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Visibility of Status Endpoints
Dec 19, 2011
5 minutes read

Following last month’s work to introduce more standard status endpoints on the services I ended up working on a way to make it more visible.

Initially I looked into existing open source dashboards to have an idea of possible cases and requirements, the best one in my opinion was stashboard (working example here).

It reveals a REST based solution of the status endpoints and to me it brings the following advantages:

Clear and clean UI that feeds of the Service (splitting UI from status endpoints logging and logic). Service allows for OAuth. You can POST into the service and add new projects, it defines statuses as three resources - Services, Events, Statuses. Based on Amazon’s status page. I found it to be a great way to define statuses and decouple the way you add data to it from anywhere, you can easily bring in a new way to define the current status.

Unfortunately it didn’t suite our requirements but I was able to spike an initial project (Github) that worked the same way by actually recreating very similar endpoints based on theirdocumentation.

OAuth could only use one consumer, which was hard coded in the config - In this feature I decided to ignore OAuth completely for now. It misses resources like Environment (Systest, UAT, Live, Dev, etc) - this was completed. Needs the ability to add extra configuration information like Host Headers - this was also completed. No way to filter out services or group them, in our case we have dozens of machines spread through different applications and environments and would be useful to show just Live or just API deploys - the Application resource was added. It was developed in Python and running on the Google App Engine - I really wasn’t happy with having to be restricted to this closed environment even if I can write clients on any language. In this project the concept of Service represents a specific deploy of an Application on an Environment.

Technology-wise I decided to use Sinatra which I had used before as a quite light and fast developing RESTful approach to services and MongoDB for the data just as a way to try out NoSQL.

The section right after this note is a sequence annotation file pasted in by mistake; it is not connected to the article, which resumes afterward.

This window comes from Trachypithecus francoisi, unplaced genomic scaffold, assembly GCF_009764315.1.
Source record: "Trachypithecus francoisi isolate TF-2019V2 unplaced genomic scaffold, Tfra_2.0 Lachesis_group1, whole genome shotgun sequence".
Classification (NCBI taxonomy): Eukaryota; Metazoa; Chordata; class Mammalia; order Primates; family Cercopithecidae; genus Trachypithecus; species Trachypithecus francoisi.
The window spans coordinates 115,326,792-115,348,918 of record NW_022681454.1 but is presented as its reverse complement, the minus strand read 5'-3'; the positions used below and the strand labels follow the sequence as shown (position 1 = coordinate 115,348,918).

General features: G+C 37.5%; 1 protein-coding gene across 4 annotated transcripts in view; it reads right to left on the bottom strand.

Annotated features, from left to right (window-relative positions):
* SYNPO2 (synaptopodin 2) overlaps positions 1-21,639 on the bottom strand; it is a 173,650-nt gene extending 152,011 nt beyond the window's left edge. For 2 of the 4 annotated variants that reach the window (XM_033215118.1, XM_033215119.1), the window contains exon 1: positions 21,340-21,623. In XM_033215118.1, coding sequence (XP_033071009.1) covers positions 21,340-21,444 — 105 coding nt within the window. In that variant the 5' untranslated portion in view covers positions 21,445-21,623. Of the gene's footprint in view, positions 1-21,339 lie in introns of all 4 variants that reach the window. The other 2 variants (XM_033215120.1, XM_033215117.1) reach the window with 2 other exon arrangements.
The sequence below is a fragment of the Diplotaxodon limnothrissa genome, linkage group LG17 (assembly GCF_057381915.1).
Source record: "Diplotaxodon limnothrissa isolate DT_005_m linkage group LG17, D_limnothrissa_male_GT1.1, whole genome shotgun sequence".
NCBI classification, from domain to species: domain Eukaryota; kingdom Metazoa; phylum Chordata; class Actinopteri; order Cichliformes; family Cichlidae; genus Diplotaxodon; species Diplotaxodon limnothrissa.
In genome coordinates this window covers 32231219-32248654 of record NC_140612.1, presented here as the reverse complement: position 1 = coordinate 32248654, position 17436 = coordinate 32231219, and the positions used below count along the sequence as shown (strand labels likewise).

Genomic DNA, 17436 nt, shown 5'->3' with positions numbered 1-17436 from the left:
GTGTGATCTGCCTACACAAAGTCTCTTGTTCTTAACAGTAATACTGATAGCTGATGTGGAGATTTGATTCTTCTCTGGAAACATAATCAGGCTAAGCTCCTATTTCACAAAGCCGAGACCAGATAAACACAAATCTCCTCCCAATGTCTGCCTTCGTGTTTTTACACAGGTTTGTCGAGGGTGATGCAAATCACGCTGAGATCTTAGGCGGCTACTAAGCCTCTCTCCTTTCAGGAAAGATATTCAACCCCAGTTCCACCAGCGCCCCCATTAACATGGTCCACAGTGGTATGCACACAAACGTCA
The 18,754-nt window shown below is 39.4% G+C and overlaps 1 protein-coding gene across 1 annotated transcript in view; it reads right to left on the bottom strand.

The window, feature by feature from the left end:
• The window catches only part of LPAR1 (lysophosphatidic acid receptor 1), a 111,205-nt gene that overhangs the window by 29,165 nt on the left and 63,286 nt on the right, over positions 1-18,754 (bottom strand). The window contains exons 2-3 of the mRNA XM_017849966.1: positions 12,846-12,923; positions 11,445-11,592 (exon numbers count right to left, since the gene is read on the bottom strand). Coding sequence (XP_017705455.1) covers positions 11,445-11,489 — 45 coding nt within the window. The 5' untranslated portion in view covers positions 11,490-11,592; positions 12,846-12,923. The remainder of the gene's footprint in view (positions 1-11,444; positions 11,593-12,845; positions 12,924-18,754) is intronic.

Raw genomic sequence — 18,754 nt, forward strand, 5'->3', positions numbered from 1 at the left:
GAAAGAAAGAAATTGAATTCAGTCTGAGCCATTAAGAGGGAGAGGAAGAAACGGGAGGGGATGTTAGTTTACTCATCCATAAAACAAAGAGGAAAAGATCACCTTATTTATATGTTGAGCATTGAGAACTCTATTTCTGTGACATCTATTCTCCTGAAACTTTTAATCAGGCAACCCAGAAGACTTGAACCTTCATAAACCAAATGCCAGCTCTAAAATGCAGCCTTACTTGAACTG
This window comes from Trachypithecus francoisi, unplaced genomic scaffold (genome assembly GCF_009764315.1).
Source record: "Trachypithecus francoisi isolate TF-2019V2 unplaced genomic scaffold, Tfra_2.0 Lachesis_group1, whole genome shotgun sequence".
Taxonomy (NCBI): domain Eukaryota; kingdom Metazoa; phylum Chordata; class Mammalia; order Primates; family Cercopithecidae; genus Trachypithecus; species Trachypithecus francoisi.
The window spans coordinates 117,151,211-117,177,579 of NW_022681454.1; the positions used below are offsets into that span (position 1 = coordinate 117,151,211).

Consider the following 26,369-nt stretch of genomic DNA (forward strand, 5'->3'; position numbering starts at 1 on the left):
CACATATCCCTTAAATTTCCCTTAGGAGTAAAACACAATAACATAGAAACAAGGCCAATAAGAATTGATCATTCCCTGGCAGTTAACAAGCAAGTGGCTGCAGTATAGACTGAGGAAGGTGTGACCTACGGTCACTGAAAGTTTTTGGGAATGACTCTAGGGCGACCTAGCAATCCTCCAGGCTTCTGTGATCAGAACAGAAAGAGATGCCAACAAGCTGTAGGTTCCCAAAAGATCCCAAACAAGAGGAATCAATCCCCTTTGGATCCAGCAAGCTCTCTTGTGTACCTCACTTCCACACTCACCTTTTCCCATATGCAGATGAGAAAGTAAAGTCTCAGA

As a side-note on MongoDB I can see why so many people are joining this sort of database, it’s very well integrated with Linux and Ruby and I found it much easier to set-up than something like MySQL - It just works out of the box with a couple lines to connect and the schema is built during the usage - How well it would behave in the long run is a completely different question.

In the Rakefile I added a few tasks for tear down of all data and build default types for Status, Environment - these tasks are just POST requests and output the JSON response from the service. This is how simple it is to set-up a new environment:

rake clean_all

rake build_statuses

rake build_environments

Clean All does connect to the database and deletes every record, I thought it was too dangerous to add DELETE at this point.

And now I’ll build a new API application into it with has a live service (I have this scripted in an uncommitted file that calls for configs.rb and builds.rb):

build_application 'API'

build_service 'OK Example', 'API', 'Live', '',''

build_service 'Bad Request Example', 'API', 'Live', '',''

build_service 'Down Example', 'API', 'Live', '',''

As explained build_service, build_statuses, build_application are just POST requests, here is an example of one of the build_statuses entries.

Net::HTTP.post_form(uri, 'name' => 'BadResponse', 'description' => 'service is not responding OK', 'image' => '/images/exclamation.png')

At this moment we have everything set up and can start adding status updates (Events) - Because everything is decoupled we can just create a script that does this and posts updated, I added a very simple extension to the same project, you can see it here.

When you run this one tiny 50 line script what you get is a one minute loop what GETs all services from the main ‘Board’ and uses the URLs and Host Headers to curl the status endpoints, then it POSTs an update to the board with the current results or errors if it’s not HTTP OK.

In the same manner the updates are being done we can make a specialised Web Application, again, separated from the main ‘Board’ which is just a dumb reader for status and shows current state (code here - I apologise to Stashboard for stealing images and CSS but I’m not that great at it).

These two extensions are just examples on how new logic for updates or display can be built completely detached from the main database/update service and I think it’s a good example on how the single responsibly principle really affects the complexity and expandability of a project.

# Some ideas for future work:

Add OAuth - currently this has to be internal but we can make the Web UI reader external without compromising the data - OAuth could actually be a separated middle service that is allowed to connect to the Board but available externally. Update logic should be more careful and not insert every single update - probably also have some control on the number of POSTs allowed.

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